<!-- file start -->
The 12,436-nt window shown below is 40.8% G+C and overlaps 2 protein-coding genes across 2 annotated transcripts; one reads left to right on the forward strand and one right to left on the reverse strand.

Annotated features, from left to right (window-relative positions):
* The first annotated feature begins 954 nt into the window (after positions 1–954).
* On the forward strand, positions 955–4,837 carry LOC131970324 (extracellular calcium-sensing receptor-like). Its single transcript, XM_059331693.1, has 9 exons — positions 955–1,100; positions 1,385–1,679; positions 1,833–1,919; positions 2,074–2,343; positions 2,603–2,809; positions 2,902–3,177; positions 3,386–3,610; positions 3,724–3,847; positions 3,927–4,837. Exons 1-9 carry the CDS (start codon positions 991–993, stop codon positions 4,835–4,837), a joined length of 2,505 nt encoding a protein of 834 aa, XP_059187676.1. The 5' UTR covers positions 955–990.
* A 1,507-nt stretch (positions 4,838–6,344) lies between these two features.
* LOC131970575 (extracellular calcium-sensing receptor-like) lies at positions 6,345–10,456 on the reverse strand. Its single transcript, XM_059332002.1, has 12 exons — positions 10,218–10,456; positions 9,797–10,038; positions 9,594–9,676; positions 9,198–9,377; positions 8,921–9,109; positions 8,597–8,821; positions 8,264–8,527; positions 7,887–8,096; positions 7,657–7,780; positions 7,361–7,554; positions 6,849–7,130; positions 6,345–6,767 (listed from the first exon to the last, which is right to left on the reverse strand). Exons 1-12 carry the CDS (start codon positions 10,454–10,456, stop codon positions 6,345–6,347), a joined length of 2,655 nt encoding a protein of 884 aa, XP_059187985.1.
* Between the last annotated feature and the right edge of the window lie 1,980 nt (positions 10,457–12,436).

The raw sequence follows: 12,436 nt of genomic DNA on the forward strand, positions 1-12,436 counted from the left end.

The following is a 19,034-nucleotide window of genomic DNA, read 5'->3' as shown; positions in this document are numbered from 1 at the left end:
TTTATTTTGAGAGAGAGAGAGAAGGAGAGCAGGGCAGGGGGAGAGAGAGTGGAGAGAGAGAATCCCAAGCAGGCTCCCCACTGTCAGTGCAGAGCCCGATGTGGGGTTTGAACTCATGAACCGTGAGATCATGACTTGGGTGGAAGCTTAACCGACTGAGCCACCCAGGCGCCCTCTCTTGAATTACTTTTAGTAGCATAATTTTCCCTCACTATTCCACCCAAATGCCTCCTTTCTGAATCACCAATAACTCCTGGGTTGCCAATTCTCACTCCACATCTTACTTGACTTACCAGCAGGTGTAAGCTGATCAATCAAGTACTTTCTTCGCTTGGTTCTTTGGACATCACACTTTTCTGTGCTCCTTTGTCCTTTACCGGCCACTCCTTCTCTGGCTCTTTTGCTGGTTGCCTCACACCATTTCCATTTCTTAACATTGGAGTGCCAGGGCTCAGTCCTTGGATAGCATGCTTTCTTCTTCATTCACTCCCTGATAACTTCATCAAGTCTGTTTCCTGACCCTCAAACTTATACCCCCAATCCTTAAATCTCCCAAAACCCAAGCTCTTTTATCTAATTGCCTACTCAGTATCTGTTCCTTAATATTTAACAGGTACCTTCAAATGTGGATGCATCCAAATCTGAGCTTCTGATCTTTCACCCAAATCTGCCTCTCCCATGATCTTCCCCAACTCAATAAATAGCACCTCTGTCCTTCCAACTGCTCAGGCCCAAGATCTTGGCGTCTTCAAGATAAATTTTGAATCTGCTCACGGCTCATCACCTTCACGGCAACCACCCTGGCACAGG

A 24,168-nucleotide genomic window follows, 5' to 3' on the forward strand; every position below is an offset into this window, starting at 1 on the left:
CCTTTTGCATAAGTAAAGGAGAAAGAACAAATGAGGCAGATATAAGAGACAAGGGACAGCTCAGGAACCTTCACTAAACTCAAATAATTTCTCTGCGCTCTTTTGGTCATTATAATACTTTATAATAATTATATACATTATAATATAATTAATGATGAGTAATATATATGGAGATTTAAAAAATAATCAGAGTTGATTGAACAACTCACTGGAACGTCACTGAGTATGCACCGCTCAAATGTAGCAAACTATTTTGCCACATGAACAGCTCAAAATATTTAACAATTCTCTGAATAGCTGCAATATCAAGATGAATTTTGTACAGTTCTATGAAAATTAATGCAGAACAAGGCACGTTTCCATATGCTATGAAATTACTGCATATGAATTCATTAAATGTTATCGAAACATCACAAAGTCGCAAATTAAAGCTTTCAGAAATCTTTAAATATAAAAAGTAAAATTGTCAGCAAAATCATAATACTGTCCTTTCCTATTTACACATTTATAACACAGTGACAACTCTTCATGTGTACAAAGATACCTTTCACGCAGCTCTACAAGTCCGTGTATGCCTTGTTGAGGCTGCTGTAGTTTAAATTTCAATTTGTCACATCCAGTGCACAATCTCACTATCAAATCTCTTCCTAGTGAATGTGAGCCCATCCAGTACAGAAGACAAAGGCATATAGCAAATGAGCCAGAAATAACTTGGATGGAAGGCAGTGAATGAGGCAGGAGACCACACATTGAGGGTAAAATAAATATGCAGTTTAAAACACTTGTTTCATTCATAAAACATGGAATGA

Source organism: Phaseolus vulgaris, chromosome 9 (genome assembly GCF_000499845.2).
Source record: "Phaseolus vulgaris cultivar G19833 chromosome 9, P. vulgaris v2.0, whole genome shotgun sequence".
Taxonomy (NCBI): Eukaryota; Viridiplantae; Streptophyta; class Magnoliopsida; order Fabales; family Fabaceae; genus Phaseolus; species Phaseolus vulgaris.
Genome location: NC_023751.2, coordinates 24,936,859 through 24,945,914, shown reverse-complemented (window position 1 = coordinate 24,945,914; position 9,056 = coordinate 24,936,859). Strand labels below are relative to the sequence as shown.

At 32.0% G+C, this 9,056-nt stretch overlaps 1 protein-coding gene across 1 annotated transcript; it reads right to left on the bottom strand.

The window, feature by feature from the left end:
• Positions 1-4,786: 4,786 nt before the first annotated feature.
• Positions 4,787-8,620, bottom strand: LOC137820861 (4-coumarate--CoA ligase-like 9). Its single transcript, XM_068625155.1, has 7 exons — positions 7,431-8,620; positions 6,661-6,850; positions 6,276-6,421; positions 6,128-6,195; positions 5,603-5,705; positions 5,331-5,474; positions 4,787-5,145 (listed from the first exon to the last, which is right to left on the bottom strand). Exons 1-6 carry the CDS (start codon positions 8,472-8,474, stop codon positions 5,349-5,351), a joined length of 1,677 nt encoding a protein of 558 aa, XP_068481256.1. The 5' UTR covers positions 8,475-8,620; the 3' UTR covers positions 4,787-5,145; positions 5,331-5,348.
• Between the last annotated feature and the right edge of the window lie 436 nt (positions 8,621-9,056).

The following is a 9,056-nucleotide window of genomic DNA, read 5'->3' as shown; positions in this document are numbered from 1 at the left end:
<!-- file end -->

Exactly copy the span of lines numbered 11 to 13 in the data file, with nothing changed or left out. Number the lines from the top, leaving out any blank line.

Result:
A 24,168-nucleotide genomic window follows, 5' to 3' on the forward strand; every position below is an offset into this window, starting at 1 on the left:
CCTTTTGCATAAGTAAAGGAGAAAGAACAAATGAGGCAGATATAAGAGACAAGGGACAGCTCAGGAACCTTCACTAAACTCAAATAATTTCTCTGCGCTCTTTTGGTCATTATAATACTTTATAATAATTATATACATTATAATATAATTAATGATGAGTAATATATATGGAGATTTAAAAAATAATCAGAGTTGATTGAACAACTCACTGGAACGTCACTGAGTATGCACCGCTCAAATGTAGCAAACTATTTTGCCACATGAACAGCTCAAAATATTTAACAATTCTCTGAATAGCTGCAATATCAAGATGAATTTTGTACAGTTCTATGAAAATTAATGCAGAACAAGGCACGTTTCCATATGCTATGAAATTACTGCATATGAATTCATTAAATGTTATCGAAACATCACAAAGTCGCAAATTAAAGCTTTCAGAAATCTTTAAATATAAAAAGTAAAATTGTCAGCAAAATCATAATACTGTCCTTTCCTATTTACACATTTATAACACAGTGACAACTCTTCATGTGTACAAAGATACCTTTCACGCAGCTCTACAAGTCCGTGTATGCCTTGTTGAGGCTGCTGTAGTTTAAATTTCAATTTGTCACATCCAGTGCACAATCTCACTATCAAATCTCTTCCTAGTGAATGTGAGCCCATCCAGTACAGAAGACAAAGGCATATAGCAAATGAGCCAGAAATAACTTGGATGGAAGGCAGTGAATGAGGCAGGAGACCACACATTGAGGGTAAAATAAATATGCAGTTTAAAACACTTGTTTCATTCATAAAACATGGAATGA

Source organism: Phaseolus vulgaris, chromosome 9 (genome assembly GCF_000499845.2).